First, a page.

In the new exhibit "China: Through the Looking Glass," early Hollywood — and film in general — is just one of the lenses through which the Metropolitan Museum of Art's Costume Institute explores the way Chinese art and esthetics have been interpreted by the West over the years.
Another, naturally, is fashion — and the show boasts a massive 30,000 square feet of gallery space filled with rich ensembles: Chinese costumes, historic garments and decorative arts, displayed beside the work of dozens of Western designers who were inspired by China, including names like John Galliano, Tom Ford, Ralph Lauren, Cristobal Balenciaga, Jean Paul Gaultier and many more. The show also features work by Chinese or Chinese-American designers — Jason Wu, for example, who designed both of Michelle Obama's inaugural gowns — working either in China or elsewhere around the globe.
The exhibit, a joint endeavour of the Costume Institute and the Met's Asian Art department, is one of the most ambitious in scope the museum has undertaken, director Thomas Campbell said Monday at a preview. And it is fully three times the size of the usual spring Costume Institute show, noted Andrew Bolton, its curator, comprising not just the institute's galleries but the entire Asian Art department.
One of the most striking elements of the show is how it melds its three main elements — fashion, film and decorative art — within each gallery, as well as drawing together disparate historical periods and different global perspectives, often in one glass case.
In one striking example, in a section devoted to Imperial China, the eye is drawn immediately to a toddler-sized, yellow, intricately embroidered ceremonial robe. Indeed, it is the robe worn by China's last emperor, Puyi, shortly after being crowned at age 2 in 1908 (the robe is on loan from the Palace Museum in Beijing, one of more than 60 lenders to the show). Only inches away, a huge screen runs a clip from director Bernardo Bertolucci's sweeping 1987 epic, "The Last Emperor."
In a case nearby is another embroidered ceremonial robe from China — this one from the 1730s — right next to a 2011 design in the same colours, a one-sleeved number by Chinese designer Laurence Xu. And in the same display: an Yves Saint Laurent yellow silk embroidered evening dress by American designer Tom Ford.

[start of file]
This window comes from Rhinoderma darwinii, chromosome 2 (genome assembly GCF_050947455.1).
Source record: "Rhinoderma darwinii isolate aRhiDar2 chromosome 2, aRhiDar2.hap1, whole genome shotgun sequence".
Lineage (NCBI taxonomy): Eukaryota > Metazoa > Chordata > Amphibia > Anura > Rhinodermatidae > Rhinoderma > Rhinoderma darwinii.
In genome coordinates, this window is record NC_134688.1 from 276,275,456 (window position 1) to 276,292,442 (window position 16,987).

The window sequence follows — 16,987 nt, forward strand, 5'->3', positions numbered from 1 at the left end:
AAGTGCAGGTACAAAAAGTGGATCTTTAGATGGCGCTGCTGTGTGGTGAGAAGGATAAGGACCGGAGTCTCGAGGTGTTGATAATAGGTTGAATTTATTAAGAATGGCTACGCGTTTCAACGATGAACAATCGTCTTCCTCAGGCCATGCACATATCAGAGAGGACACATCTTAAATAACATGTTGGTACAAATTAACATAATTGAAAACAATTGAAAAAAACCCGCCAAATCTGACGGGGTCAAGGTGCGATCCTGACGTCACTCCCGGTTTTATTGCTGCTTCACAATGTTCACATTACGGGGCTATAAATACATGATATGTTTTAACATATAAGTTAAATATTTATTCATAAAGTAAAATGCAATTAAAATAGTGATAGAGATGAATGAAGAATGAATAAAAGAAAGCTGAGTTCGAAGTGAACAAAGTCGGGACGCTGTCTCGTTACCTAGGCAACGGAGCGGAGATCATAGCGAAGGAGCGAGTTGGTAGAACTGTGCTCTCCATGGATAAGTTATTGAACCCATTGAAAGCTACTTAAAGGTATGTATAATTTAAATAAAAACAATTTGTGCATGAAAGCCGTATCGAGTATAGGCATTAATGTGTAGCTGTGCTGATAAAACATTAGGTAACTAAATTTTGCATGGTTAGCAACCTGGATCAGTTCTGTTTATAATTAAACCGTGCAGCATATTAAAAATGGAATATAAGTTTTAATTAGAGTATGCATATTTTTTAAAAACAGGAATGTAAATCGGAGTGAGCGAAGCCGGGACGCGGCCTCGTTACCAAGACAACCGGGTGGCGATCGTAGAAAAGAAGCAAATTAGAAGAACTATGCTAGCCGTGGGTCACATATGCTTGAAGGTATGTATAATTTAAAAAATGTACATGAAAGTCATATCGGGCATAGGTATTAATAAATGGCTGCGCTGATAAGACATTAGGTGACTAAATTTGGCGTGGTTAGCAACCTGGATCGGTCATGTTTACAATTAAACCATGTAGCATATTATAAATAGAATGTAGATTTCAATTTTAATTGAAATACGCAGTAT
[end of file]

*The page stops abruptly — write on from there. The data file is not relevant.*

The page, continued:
There's also a red silk embroidered jacket by Ralph Lauren, displayed alongside Chinese theatrical costumes from the 18th century in red or black silk brocade.
In another gallery, a wall is filled with Andy Warhol's 1973 silkscreens of Mao Zedong. Next to it are fashions channeling Mao's portraits by Chinese-born American designer Vivienne Tam, a "Mao Portrait Dress" and "Mao Suit," both from 1995.
Elsewhere, clips from director Ang Lee's "Crouching Tiger, Hidden Dragon" (2000) play on a wall behind a huge makeshift bamboo forest (the show's production designer is Nathan Crowley); within the stems, one can spy a 2001 Gaultier wedding ensemble in white silk damask.
There's also an "export silk" room with various garments inspired by Chinese embroidery, including a massive shawl that belonged to England's Queen Victoria.
The exhibit's artistic director is the celebrated director Wong Kar Wai who edited countless film clips for the exhibit, movies as different as his own 2000 "In the Mood for Love" and the 1929 "Anna May Wong in Piccadilly."
Wong called his work on the show "a remarkable journey," and said one of the most interesting experiences was revisiting early Hollywood and its interpretations of China.
"Whether it was Fred Astaire playing a fan-dancing Chinese man, or Anna May Wong in one of her signature dragon lady roles, it is safe to say that most of the depictions were far from authentic," he said. Fashion designers, he added, in turn took some of those distortions to create their own works.
"In this exhibit we don't shy away from these images because they are historical fact, and their own reality," he said. "Instead we look for areas of commonality and appreciate the beauty that abounds."
Bolton called the China that emerges in the exhibit a "virtual China," and used the example of Lewis Carroll's Alice, whose looking glass inspired the title of the show, which runs May 7-Aug. 16.
"Like Alice's make-believe world, the China reflected in the fashions in the exhibition is a fictional, fabulous invention, offering an alternate reality," Bolton said.
For one Beijing designer, showing for the first time publicly in New York, the exhibit was a chance to show her country as she knows it. "I hope people can get to know China through my work," said Guo Pei, whose sumptuous designs are displayed in the show, through a translator.
Also viewing the exhibit Monday was New York designer Thom Browne, who seemed to be formulating ideas as he gazed into the cases. Asked if he had been influenced as a designer by Chinese art, he replied: "Now I am!"